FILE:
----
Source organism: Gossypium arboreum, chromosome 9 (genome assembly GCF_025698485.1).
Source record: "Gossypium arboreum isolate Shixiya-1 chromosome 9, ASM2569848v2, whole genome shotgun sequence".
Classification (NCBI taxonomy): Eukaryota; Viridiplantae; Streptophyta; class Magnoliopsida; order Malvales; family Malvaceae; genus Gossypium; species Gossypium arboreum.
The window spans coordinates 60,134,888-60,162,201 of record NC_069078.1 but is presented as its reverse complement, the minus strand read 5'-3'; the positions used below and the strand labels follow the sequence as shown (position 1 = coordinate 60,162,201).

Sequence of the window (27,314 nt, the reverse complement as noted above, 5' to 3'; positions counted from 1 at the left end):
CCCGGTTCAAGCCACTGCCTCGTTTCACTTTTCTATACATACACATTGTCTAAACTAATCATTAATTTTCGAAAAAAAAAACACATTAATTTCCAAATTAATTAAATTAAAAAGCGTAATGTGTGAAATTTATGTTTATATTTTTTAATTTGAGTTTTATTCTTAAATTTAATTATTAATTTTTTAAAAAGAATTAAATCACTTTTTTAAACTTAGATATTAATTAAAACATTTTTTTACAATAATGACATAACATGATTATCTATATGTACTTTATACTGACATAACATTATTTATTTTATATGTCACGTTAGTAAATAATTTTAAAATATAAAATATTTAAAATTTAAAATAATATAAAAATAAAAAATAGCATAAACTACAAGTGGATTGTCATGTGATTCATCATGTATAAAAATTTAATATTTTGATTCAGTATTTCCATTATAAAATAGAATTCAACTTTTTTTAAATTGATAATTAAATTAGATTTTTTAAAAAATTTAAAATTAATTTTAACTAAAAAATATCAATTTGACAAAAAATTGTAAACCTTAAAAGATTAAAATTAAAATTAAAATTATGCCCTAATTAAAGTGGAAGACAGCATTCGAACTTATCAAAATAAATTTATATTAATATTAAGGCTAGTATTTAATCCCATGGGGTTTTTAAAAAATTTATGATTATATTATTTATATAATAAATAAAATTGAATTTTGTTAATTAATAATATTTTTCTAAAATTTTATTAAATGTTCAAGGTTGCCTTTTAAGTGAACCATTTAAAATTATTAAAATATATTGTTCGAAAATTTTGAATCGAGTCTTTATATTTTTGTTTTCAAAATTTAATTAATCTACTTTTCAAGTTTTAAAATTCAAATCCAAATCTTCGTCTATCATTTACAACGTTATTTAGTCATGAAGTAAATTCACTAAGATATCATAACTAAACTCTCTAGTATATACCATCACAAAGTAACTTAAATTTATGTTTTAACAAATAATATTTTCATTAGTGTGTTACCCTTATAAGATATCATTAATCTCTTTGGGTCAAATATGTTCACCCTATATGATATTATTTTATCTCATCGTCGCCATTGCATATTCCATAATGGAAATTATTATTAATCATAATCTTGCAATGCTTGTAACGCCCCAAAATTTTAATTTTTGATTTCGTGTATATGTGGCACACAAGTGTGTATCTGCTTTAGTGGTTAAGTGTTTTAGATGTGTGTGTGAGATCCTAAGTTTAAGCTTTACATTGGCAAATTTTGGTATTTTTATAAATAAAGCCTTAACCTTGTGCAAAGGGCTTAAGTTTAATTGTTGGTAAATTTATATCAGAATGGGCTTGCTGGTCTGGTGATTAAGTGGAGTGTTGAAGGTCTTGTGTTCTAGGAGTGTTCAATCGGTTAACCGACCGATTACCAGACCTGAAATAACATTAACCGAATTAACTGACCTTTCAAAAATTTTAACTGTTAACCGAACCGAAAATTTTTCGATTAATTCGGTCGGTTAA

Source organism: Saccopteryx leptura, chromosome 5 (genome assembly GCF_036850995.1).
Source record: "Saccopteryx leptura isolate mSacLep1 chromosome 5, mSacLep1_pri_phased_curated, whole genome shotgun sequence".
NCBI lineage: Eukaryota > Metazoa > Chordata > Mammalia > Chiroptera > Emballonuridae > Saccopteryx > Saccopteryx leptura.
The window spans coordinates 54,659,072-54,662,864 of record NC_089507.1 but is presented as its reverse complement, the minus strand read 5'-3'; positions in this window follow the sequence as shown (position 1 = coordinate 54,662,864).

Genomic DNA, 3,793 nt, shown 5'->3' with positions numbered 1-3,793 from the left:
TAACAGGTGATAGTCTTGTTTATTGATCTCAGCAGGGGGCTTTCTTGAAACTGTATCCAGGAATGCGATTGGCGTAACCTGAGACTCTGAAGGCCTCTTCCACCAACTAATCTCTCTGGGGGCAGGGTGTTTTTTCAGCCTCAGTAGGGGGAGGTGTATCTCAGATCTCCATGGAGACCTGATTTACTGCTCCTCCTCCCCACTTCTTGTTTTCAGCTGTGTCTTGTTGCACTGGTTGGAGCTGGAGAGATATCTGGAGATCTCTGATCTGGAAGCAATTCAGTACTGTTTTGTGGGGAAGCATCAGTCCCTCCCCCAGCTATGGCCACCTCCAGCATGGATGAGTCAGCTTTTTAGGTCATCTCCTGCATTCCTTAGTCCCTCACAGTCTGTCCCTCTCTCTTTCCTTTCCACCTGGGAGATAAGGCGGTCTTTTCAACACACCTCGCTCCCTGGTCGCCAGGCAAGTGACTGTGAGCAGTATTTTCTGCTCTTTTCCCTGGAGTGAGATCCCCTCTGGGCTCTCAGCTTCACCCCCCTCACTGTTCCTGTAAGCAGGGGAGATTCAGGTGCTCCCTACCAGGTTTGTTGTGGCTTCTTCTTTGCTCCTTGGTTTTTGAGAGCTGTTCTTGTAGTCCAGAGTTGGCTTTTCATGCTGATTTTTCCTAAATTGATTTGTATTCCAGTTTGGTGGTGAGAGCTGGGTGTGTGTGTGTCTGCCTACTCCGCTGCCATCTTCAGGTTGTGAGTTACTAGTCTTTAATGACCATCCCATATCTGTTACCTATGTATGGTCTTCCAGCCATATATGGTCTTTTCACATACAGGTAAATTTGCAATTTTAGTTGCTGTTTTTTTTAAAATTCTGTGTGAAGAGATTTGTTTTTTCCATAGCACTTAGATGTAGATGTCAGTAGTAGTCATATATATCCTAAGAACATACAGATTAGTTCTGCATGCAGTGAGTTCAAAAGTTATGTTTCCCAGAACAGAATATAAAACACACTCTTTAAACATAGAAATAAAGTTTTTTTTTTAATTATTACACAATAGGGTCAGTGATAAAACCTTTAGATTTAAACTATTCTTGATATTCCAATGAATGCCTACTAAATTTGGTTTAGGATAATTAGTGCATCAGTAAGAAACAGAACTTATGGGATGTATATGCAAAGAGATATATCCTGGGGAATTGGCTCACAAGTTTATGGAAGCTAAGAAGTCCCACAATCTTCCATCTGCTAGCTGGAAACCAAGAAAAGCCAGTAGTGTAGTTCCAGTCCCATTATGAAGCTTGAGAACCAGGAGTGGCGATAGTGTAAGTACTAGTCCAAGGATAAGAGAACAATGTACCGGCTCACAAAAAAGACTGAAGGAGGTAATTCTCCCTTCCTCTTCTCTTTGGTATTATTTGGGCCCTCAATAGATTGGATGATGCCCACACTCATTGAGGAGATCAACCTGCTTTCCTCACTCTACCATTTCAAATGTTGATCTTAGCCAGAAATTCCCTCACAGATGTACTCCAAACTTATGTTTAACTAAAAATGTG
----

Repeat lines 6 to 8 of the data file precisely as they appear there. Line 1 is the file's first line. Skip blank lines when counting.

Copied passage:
CCCGGTTCAAGCCACTGCCTCGTTTCACTTTTCTATACATACACATTGTCTAAACTAATCATTAATTTTCGAAAAAAAAAACACATTAATTTCCAAATTAATTAAATTAAAAAGCGTAATGTGTGAAATTTATGTTTATATTTTTTAATTTGAGTTTTATTCTTAAATTTAATTATTAATTTTTTAAAAAGAATTAAATCACTTTTTTAAACTTAGATATTAATTAAAACATTTTTTTACAATAATGACATAACATGATTATCTATATGTACTTTATACTGACATAACATTATTTATTTTATATGTCACGTTAGTAAATAATTTTAAAATATAAAATATTTAAAATTTAAAATAATATAAAAATAAAAAATAGCATAAACTACAAGTGGATTGTCATGTGATTCATCATGTATAAAAATTTAATATTTTGATTCAGTATTTCCATTATAAAATAGAATTCAACTTTTTTTAAATTGATAATTAAATTAGATTTTTTAAAAAATTTAAAATTAATTTTAACTAAAAAATATCAATTTGACAAAAAATTGTAAACCTTAAAAGATTAAAATTAAAATTAAAATTATGCCCTAATTAAAGTGGAAGACAGCATTCGAACTTATCAAAATAAATTTATATTAATATTAAGGCTAGTATTTAATCCCATGGGGTTTTTAAAAAATTTATGATTATATTATTTATATAATAAATAAAATTGAATTTTGTTAATTAATAATATTTTTCTAAAATTTTATTAAATGTTCAAGGTTGCCTTTTAAGTGAACCATTTAAAATTATTAAAATATATTGTTCGAAAATTTTGAATCGAGTCTTTATATTTTTGTTTTCAAAATTTAATTAATCTACTTTTCAAGTTTTAAAATTCAAATCCAAATCTTCGTCTATCATTTACAACGTTATTTAGTCATGAAGTAAATTCACTAAGATATCATAACTAAACTCTCTAGTATATACCATCACAAAGTAACTTAAATTTATGTTTTAACAAATAATATTTTCATTAGTGTGTTACCCTTATAAGATATCATTAATCTCTTTGGGTCAAATATGTTCACCCTATATGATATTATTTTATCTCATCGTCGCCATTGCATATTCCATAATGGAAATTATTATTAATCATAATCTTGCAATGCTTGTAACGCCCCAAAATTTTAATTTTTGATTTCGTGTATATGTGGCACACAAGTGTGTATCTGCTTTAGTGGTTAAGTGTTTTAGATGTGTGTGTGAGATCCTAAGTTTAAGCTTTACATTGGCAAATTTTGGTATTTTTATAAATAAAGCCTTAACCTTGTGCAAAGGGCTTAAGTTTAATTGTTGGTAAATTTATATCAGAATGGGCTTGCTGGTCTGGTGATTAAGTGGAGTGTTGAAGGTCTTGTGTTCTAGGAGTGTTCAATCGGTTAACCGACCGATTACCAGACCTGAAATAACATTAACCGAATTAACTGACCTTTCAAAAATTTTAACTGTTAACCGAACCGAAAATTTTTCGATTAATTCGGTCGGTTAA

Source organism: Saccopteryx leptura, chromosome 5 (genome assembly GCF_036850995.1).
Source record: "Saccopteryx leptura isolate mSacLep1 chromosome 5, mSacLep1_pri_phased_curated, whole genome shotgun sequence".